Biden Aims For Most Ambitious US Effort on Climate Change
In what would be the most ambitious U.S. effort ever to stave off the worst effects of climate change, President Joe Biden is aiming to cut oil, gas and coal emissions and double energy production from offshore wind turbines through executive orders Wednesday.
The Science Behind Chicago’s First Major Snowstorm
The Chicago area finally got its first true snowstorm of the season — about two to four weeks behind schedule. But climatologist Trent Lord said in other ways, the storm is a textbook example of the range of precipitation a major winter weather event can produce.
3 Former Tribune Critics Reflect on Past, Future of Journalism
Blair Kamin, Phil Vettel and Howard Reich have taken voluntary buyouts at the Chicago Tribune after decadeslong careers at the newspaper. They discuss their experiences at the paper and what comes next.
‘Latino Voices’ Community Conversation: COVID-19
The coronavirus pandemic has exacerbated existing inequities in Chicago and across the country. Check out our virtual discussion about COVID-19 with Hugo Balta, host of “Latino Voices,” and a panel of guests.
How Service Industry Workers Feel About the Return of Indoor Dining
Indoor dining and drinking is again allowed at bars and restaurants in Chicago and Cook County. The move could bring businesses much-needed cash during the pandemic, but some in the industry think the risks outweigh the benefits.
CPS Tells Families to Keep Kids Home From School Wednesday Amid Impasse with Teachers
In a letter to parents, Chicago Public Schools CEO Janice Jackson said the district has “no choice but to ask parents to keep your children home” after the teachers union instructed its members not to report for in-person work Wednesday ahead of a possible strike.
After Summer Unrest and COVID-19 Shutdowns, Chicago’s Loop is Down — But Not Out
The Loop has been eerily quiet over the past year. COVID-19 has forced thousands of downtown office workers to stay home, while performing arts venues have retreated into hibernation. But many of the Loop’s small businesses and cultural institutions are still kicking.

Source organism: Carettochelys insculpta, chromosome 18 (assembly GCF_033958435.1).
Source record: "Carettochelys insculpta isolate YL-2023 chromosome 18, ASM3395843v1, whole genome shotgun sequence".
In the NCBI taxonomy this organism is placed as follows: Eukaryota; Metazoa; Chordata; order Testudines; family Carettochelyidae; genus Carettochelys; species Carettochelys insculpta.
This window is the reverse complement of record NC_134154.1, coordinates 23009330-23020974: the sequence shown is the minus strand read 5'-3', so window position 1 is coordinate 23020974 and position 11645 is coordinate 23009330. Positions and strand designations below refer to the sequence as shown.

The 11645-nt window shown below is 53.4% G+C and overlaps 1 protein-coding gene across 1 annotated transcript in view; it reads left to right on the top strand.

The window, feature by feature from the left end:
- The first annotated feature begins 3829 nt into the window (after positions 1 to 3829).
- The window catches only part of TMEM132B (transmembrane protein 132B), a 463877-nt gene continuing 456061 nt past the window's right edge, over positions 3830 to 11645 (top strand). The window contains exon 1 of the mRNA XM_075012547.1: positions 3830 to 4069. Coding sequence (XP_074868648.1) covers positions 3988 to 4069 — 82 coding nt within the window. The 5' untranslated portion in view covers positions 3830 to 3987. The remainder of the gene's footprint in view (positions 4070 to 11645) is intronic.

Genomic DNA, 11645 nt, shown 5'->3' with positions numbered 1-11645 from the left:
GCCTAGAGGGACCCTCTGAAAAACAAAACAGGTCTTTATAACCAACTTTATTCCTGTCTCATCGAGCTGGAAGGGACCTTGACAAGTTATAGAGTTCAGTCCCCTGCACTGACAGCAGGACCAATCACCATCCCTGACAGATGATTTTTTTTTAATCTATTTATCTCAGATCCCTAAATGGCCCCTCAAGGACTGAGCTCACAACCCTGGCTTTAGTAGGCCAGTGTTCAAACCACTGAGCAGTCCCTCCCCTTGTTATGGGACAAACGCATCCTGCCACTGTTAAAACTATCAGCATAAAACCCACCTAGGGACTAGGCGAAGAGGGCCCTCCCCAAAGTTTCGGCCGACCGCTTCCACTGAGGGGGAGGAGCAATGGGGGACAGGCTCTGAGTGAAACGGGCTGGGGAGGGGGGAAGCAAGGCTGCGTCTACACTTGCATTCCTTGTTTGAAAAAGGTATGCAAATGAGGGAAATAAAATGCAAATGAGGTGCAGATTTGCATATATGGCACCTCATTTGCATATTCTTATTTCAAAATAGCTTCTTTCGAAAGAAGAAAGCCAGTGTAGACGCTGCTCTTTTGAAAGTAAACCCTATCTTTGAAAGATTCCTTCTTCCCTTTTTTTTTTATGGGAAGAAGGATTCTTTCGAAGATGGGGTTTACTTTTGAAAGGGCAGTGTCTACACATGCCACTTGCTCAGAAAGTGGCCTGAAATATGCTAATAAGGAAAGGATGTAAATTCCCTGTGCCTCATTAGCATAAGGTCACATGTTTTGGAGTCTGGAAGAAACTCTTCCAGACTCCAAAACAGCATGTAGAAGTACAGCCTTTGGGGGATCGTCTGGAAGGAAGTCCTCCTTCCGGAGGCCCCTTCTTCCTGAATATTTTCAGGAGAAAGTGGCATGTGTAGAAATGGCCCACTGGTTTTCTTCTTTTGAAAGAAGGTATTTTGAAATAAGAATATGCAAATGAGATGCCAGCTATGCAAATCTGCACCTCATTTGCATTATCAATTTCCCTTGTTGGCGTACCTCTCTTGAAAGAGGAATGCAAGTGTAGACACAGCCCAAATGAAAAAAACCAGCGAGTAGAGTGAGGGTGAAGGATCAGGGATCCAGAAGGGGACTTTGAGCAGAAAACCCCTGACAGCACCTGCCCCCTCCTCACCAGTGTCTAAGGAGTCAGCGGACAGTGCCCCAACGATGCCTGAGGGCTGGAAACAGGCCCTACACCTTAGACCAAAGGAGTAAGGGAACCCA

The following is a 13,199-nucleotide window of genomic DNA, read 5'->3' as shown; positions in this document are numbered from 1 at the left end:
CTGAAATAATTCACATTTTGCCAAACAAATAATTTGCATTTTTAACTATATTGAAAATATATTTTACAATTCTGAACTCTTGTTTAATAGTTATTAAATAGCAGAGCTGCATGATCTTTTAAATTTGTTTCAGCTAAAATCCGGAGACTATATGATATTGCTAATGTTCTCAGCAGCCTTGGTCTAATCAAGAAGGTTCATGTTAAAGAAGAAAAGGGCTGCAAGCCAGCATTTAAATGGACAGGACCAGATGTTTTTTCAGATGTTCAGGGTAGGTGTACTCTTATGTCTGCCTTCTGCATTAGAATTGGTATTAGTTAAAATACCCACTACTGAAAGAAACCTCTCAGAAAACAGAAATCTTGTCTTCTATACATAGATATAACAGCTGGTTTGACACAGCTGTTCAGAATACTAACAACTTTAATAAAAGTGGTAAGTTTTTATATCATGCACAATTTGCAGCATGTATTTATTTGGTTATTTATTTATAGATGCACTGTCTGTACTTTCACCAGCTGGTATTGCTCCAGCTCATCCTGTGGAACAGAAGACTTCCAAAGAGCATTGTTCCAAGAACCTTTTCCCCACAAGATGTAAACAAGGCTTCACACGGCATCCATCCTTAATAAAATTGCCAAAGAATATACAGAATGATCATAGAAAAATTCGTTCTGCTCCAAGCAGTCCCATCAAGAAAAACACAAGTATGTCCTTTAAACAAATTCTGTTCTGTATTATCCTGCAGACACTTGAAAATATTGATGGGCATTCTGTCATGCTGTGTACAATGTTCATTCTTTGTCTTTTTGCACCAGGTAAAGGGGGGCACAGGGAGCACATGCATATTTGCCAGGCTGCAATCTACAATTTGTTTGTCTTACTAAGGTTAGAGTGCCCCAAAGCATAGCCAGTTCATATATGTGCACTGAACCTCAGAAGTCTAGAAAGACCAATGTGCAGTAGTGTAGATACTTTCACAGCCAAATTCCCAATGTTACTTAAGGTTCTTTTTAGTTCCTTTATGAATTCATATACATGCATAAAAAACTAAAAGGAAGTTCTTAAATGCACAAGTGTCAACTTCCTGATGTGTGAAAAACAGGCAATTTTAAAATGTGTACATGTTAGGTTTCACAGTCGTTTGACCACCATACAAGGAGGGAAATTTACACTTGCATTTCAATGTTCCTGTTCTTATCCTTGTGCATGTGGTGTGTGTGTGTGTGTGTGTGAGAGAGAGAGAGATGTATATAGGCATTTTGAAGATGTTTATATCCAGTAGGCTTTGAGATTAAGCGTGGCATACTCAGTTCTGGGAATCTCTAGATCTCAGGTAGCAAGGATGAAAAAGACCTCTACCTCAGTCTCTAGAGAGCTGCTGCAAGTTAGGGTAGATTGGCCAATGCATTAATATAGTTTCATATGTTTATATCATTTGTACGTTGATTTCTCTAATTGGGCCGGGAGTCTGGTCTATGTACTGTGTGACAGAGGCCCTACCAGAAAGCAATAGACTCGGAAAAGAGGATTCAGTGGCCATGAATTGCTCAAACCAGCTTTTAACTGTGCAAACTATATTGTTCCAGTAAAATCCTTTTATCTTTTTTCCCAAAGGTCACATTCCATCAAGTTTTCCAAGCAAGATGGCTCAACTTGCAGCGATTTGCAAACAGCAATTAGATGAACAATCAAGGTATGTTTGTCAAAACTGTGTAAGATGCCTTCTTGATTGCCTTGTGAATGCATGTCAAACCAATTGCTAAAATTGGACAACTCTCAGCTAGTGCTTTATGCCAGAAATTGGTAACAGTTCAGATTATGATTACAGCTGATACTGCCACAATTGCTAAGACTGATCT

Harris Makes History: First Black, South Asian Woman to be VP
Vice President Kamala Harris has spent her career breaking barriers. We discuss the significance of Harris holding the second-highest office in the nation, and what challenges may lie ahead.
First Biden-Putin Call Shows Both Cautious on Big Concerns
U.S. President Joe Biden and Russian leader Vladimir Putin held their first phone conversation as counterparts Tuesday in a phone call that underscored troubled relations and the delicate balance between the former Cold War foes.
Chicago Man Charged With Stealing, Selling CARES Act Checks
Akeem Kosoko is facing federal charges after he allegedly conspired with a local postal carrier and others in a scheme to steal and sell coronavirus relief checks.
Aldermen Advance Measures to Protect Two-Flats in Effort to Slow Gentrification
Two measures that would make it harder to convert some small apartment buildings into single-family homes in rapidly gentrifying neighborhoods advanced Tuesday as part of a renewed effort from city officials to boost Chicago’s supply of affordable housing.
Foot of Snow Blankets Parts of Midwest, Disrupts Travel
A major winter storm dumped more than a foot of snow on parts of the middle of the country while another system blanketed parts of the Southwest with snow, disrupting travel for a second consecutive day Tuesday and shuttering many schools.
January 26, 2021 - Full Show
Watch the Jan. 26, 2021 full episode of “Chicago Tonight.”
CPS Partnering With Community Groups to Rethink School Safety Without Resource Officers
The district on Tuesday announced it had entered into partnerships with five community organizations to “reimagine” school safety strategies as new alternatives to the existing school resource officer program.
Chicago Cites 1 Business for Violating COVID-19 Restrictions as Indoor Dining Resumes
Since March, city inspectors have conducted more than 8,236 investigations and cited 417 businesses for violating COVID-19 regulations, officials said.